Latin Monetary Union 1865 to 1927
The Political Disaster That Led To World War One

Guest Writer

There has been a Monetary Union of European Nations in the past – the consequences were as predictable as they were catastrophic and horrific for ordinary People and the Nations involved.

Zionist bankers had financed the 1851 coup d’etat that had re-established the Bonapartists in France under Napoleon III. The payback for the Zionist bankers was Napoleon III’s support for the Latin Monetary Union.

It is also believed that Napoleon III had run up huge personal debts with Zionist bankers while in exile in Italy, Switzerland, Spain and Germany.

In 1865, France, Italy, Switzerland, and Belgium established the Latin Monetary Union under the direction of Napoleon III, making their currencies interchangeable under the orders of Zionist bankers including the Rothschilds.

This new monetary union was forced on the people against their will and led to a fall in wages, and a rise in prices across the Nations involved.

Conversely countries like the UK and the Scandanavian Countries who stayed out enjoyed an economic boom and a rising lifestyle for their People. It was this economic boom for Workers that led to, among other things, the establishment of professional football teams, whose income was derived from the British Working Class having newly found access to “spare“ income.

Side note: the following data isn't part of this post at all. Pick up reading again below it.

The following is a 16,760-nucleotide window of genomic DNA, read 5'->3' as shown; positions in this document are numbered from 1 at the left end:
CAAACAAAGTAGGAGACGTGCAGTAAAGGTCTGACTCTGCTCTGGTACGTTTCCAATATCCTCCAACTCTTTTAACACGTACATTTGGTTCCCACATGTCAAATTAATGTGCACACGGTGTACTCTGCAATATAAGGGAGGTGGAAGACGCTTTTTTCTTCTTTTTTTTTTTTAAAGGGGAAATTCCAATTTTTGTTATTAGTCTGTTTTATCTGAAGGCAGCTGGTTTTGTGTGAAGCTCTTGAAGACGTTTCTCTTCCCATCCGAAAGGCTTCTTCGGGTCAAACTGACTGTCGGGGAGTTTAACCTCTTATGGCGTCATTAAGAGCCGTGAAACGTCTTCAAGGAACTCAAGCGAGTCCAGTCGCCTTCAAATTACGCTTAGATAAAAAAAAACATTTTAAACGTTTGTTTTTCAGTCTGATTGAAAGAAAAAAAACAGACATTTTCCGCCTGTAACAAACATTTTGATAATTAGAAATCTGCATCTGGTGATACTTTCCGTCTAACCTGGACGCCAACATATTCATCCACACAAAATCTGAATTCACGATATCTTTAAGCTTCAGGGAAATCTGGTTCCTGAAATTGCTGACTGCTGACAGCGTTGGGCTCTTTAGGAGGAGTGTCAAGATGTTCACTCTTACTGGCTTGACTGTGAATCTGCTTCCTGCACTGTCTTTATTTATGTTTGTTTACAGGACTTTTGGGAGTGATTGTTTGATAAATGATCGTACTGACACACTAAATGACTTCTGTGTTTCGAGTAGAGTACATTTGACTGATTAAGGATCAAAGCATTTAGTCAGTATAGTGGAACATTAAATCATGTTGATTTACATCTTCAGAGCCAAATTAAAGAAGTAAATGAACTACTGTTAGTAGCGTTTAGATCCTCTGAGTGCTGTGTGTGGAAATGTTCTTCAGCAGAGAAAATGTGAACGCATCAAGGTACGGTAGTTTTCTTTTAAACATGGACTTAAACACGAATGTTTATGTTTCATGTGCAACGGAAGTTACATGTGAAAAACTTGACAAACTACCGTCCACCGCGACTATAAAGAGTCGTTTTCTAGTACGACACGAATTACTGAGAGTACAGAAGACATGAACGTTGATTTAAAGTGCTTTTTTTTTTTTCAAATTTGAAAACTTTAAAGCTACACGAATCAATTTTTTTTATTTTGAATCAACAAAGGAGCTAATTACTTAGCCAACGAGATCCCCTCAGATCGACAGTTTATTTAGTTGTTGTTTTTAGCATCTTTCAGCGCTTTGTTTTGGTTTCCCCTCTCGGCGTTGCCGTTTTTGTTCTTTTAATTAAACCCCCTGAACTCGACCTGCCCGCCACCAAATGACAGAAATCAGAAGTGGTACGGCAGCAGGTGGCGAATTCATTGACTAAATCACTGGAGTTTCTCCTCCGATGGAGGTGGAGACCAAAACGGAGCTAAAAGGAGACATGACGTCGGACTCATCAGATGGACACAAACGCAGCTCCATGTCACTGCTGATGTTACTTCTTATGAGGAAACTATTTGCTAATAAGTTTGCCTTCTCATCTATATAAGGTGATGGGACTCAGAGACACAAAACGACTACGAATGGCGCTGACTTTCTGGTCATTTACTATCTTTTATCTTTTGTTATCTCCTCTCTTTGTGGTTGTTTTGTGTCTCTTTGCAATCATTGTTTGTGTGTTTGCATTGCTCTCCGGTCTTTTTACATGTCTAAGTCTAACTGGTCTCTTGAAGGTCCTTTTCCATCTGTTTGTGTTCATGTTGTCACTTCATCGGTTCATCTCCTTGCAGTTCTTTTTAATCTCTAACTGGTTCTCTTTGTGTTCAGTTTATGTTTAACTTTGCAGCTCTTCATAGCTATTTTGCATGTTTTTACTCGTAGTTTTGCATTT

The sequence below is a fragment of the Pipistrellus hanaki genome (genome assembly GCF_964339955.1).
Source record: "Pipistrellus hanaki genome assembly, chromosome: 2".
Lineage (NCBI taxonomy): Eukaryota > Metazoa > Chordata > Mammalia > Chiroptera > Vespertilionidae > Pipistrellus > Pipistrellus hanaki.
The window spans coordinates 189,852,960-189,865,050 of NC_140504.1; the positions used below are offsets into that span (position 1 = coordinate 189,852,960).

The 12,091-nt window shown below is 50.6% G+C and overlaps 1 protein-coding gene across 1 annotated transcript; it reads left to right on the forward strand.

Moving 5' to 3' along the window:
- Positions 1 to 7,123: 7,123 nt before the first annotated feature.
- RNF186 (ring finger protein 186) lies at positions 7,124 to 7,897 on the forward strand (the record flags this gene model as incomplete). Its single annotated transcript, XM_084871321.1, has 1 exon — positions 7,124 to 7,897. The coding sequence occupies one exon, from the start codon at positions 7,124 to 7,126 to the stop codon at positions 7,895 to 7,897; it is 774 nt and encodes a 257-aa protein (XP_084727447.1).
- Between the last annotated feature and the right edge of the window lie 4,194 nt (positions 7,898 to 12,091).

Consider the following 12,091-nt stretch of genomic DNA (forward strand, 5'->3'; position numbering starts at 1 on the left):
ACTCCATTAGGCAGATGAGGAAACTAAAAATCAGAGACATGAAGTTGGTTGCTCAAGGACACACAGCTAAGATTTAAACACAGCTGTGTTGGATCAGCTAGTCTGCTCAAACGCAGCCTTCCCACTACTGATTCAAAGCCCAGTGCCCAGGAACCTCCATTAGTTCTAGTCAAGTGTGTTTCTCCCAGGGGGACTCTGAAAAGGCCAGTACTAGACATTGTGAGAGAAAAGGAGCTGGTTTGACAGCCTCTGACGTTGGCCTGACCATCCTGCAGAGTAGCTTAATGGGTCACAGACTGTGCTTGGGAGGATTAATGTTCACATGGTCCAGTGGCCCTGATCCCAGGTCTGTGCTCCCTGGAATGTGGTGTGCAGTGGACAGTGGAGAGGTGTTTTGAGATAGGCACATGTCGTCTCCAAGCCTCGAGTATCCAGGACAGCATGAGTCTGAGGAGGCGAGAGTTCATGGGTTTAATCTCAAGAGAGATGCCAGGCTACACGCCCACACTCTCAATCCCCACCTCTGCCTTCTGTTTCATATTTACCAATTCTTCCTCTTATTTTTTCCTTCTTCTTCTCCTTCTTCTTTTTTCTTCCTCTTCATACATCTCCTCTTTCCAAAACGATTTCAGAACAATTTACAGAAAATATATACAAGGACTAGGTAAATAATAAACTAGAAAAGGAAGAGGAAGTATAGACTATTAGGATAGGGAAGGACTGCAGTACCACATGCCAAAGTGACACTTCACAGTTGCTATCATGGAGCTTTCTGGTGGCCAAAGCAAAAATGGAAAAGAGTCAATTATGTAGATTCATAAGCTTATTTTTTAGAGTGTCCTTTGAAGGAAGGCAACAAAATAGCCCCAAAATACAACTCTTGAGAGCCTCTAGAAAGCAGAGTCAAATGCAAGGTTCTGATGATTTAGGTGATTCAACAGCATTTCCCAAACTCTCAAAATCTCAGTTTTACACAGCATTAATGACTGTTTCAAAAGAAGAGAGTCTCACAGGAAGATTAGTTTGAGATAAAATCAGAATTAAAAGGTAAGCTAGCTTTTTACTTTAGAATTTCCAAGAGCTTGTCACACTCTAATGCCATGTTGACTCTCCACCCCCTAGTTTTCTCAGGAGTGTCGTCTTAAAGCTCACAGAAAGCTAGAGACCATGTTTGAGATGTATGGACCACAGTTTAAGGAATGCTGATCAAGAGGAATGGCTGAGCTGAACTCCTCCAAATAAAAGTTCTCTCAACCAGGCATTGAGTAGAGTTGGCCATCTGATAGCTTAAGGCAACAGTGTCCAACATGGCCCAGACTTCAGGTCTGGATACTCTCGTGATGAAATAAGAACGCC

The growing British Middle Classes also enjoyed an economic boom leading to investing in industry, business, education , arts , parks , philanthropy etc.

The four nations (France, Italy, Switzerland, and Belgium) were joined by Spain and Greece in 1868, and Romania, Bulgaria, Venezuela, Serbia and San Marino in 1889. In 1904, the Danish West Indies were also placed on this standard but did not join the Union itself.

When Albania emerged from the Ottoman Empire as an independent nation in 1912 it also joined.

Greece was forced to leave in 1910 following food riots in Athens, however they rejoined in 1912 following bailouts and increased austerity measures.

The stagnation of the economies in the Latin Monetary Union led to poverty, a rise in Nationalism and eventually the outbreak of World War One in Serbia, which soon spread across Europe and then Worldwide.

World War I (1914-1918) brought differing rates of inflation to these countries, forcing a dissolution of the union at massive expense. The Latin Monetary Union formally ended in 1927.

It is believed the Latin Monetary Union led directly to the deaths of around 17million People in World War One.

There were over 17 million deaths and 20 million wounded ranking it among the deadliest conflicts in human history.

The Latin Monetary Union also caused lack of opportunity and poverty for hundreds of millions of People across the World.

However the Latin Monetary Union was a massive earner for Zionist bankers who raked in trillions of pounds of Public money.

It is believed by leading economists that the Latin Monetary Union held economic and social progress back across Europe by about twenty to forty years.

Anyone recognise this story line yet?

1 thought on “DEJA VU

  1. So it was monetary union followed by depression that leads to world wars, nothing new under the sun eh.
    Same this time me think, world war three is on it’s way and we all know by now that these wars are funded on both sides and can be avoided but not until we start printing our own money and not borrowing from the BoE at interest.

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